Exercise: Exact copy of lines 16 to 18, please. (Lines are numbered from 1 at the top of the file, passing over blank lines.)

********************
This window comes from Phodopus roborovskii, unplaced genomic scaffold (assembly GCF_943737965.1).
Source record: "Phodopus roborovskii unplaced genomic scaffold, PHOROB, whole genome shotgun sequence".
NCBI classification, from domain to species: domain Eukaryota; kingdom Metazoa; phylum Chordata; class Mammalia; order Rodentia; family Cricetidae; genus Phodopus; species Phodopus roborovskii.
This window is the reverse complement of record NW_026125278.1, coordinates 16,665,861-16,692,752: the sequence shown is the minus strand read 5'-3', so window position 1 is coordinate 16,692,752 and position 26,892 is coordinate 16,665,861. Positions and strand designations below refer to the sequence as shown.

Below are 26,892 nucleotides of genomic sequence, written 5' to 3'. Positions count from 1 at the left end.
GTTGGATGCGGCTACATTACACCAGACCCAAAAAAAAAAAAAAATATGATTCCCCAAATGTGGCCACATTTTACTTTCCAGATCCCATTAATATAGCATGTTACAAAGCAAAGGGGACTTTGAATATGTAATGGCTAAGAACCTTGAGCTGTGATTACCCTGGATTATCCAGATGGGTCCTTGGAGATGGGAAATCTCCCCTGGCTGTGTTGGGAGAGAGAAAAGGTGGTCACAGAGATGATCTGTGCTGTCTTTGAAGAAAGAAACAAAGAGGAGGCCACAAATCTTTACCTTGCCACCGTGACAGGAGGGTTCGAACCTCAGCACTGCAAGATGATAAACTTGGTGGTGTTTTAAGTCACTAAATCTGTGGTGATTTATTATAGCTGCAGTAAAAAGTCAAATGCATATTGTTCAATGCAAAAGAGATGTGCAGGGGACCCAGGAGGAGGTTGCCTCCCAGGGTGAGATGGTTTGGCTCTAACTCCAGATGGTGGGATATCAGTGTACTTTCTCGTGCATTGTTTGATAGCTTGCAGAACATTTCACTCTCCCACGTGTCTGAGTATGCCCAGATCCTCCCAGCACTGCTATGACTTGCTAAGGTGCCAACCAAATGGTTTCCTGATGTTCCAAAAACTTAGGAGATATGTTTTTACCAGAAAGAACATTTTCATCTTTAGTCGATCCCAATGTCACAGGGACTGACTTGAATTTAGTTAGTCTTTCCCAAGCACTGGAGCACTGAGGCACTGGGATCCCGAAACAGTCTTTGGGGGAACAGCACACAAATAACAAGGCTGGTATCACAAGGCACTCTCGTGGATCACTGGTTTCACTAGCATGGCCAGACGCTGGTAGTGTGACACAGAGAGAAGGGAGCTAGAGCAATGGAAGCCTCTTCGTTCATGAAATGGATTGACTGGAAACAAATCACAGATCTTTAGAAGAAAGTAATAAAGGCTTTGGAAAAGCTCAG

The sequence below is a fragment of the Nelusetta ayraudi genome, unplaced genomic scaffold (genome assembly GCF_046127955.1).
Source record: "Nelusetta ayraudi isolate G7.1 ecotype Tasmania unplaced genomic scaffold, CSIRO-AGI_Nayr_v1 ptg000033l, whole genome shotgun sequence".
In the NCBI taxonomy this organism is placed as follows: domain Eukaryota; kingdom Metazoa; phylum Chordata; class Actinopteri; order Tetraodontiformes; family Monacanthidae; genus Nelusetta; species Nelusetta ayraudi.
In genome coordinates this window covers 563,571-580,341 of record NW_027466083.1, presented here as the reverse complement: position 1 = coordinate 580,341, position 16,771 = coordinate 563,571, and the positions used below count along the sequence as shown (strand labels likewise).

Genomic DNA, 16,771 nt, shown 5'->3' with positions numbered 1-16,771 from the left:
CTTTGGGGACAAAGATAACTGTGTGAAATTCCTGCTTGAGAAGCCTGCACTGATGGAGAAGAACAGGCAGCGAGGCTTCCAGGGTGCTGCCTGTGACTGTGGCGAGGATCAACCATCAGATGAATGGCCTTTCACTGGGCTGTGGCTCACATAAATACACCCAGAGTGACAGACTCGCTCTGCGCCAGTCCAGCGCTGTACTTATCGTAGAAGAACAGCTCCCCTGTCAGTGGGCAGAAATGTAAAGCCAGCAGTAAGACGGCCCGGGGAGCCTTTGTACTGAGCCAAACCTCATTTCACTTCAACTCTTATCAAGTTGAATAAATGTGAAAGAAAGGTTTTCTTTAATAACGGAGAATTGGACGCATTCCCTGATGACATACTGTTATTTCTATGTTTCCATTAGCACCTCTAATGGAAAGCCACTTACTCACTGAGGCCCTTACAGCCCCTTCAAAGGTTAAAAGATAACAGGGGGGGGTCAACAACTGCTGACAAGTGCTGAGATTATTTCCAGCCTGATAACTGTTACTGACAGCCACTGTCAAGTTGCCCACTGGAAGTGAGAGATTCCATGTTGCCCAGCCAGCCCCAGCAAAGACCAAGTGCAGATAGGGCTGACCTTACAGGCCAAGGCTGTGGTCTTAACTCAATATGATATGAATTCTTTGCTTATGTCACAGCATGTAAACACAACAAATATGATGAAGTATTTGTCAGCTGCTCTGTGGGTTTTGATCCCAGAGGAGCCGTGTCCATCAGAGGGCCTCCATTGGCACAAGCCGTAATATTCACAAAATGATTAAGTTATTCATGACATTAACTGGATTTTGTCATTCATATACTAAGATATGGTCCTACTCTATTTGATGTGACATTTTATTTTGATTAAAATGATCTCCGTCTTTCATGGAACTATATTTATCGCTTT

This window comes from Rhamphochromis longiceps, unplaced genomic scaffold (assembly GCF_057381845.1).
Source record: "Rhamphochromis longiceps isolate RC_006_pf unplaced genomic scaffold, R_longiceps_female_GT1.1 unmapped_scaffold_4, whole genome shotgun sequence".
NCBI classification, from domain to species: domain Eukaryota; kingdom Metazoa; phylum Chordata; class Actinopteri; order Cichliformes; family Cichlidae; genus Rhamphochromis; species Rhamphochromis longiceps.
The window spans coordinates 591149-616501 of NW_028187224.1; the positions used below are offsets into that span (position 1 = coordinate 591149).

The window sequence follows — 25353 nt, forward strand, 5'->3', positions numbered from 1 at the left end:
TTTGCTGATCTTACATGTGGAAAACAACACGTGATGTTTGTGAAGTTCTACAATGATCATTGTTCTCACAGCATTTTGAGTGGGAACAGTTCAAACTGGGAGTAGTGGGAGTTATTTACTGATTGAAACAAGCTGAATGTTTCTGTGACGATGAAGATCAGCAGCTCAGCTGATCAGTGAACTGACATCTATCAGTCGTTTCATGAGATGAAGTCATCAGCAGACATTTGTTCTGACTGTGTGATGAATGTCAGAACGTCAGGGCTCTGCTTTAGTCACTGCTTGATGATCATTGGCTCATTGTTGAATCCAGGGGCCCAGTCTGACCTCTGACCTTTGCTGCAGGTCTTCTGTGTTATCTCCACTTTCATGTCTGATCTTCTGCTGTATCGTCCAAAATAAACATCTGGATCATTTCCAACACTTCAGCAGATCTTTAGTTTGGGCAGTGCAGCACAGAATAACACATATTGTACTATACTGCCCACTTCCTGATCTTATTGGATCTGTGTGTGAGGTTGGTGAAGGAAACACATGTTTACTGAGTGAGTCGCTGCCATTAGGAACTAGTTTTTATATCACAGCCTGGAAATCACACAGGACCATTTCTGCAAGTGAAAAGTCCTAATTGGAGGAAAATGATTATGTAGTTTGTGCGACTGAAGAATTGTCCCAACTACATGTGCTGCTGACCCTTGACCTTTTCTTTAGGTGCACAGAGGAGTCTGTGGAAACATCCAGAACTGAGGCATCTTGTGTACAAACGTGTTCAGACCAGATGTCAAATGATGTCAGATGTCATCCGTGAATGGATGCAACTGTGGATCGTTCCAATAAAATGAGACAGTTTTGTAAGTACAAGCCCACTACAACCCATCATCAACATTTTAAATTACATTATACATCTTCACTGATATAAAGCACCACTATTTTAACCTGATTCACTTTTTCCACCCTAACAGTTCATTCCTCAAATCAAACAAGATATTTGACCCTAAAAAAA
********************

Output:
The window spans coordinates 591149-616501 of NW_028187224.1; the positions used below are offsets into that span (position 1 = coordinate 591149).

The window sequence follows — 25353 nt, forward strand, 5'->3', positions numbered from 1 at the left end:
TTTGCTGATCTTACATGTGGAAAACAACACGTGATGTTTGTGAAGTTCTACAATGATCATTGTTCTCACAGCATTTTGAGTGGGAACAGTTCAAACTGGGAGTAGTGGGAGTTATTTACTGATTGAAACAAGCTGAATGTTTCTGTGACGATGAAGATCAGCAGCTCAGCTGATCAGTGAACTGACATCTATCAGTCGTTTCATGAGATGAAGTCATCAGCAGACATTTGTTCTGACTGTGTGATGAATGTCAGAACGTCAGGGCTCTGCTTTAGTCACTGCTTGATGATCATTGGCTCATTGTTGAATCCAGGGGCCCAGTCTGACCTCTGACCTTTGCTGCAGGTCTTCTGTGTTATCTCCACTTTCATGTCTGATCTTCTGCTGTATCGTCCAAAATAAACATCTGGATCATTTCCAACACTTCAGCAGATCTTTAGTTTGGGCAGTGCAGCACAGAATAACACATATTGTACTATACTGCCCACTTCCTGATCTTATTGGATCTGTGTGTGAGGTTGGTGAAGGAAACACATGTTTACTGAGTGAGTCGCTGCCATTAGGAACTAGTTTTTATATCACAGCCTGGAAATCACACAGGACCATTTCTGCAAGTGAAAAGTCCTAATTGGAGGAAAATGATTATGTAGTTTGTGCGACTGAAGAATTGTCCCAACTACATGTGCTGCTGACCCTTGACCTTTTCTTTAGGTGCACAGAGGAGTCTGTGGAAACATCCAGAACTGAGGCATCTTGTGTACAAACGTGTTCAGACCAGATGTCAAATGATGTCAGATGTCATCCGTGAATGGATGCAACTGTGGATCGTTCCAATAAAATGAGACAGTTTTGTAAGTACAAGCCCACTACAACCCATCATCAACATTTTAAATTACATTATACATCTTCACTGATATAAAGCACCACTATTTTAACCTGATTCACTTTTTCCACCCTAACAGTTCATTCCTCAAATCAAACAAGATATTTGACCCTAAAAAAA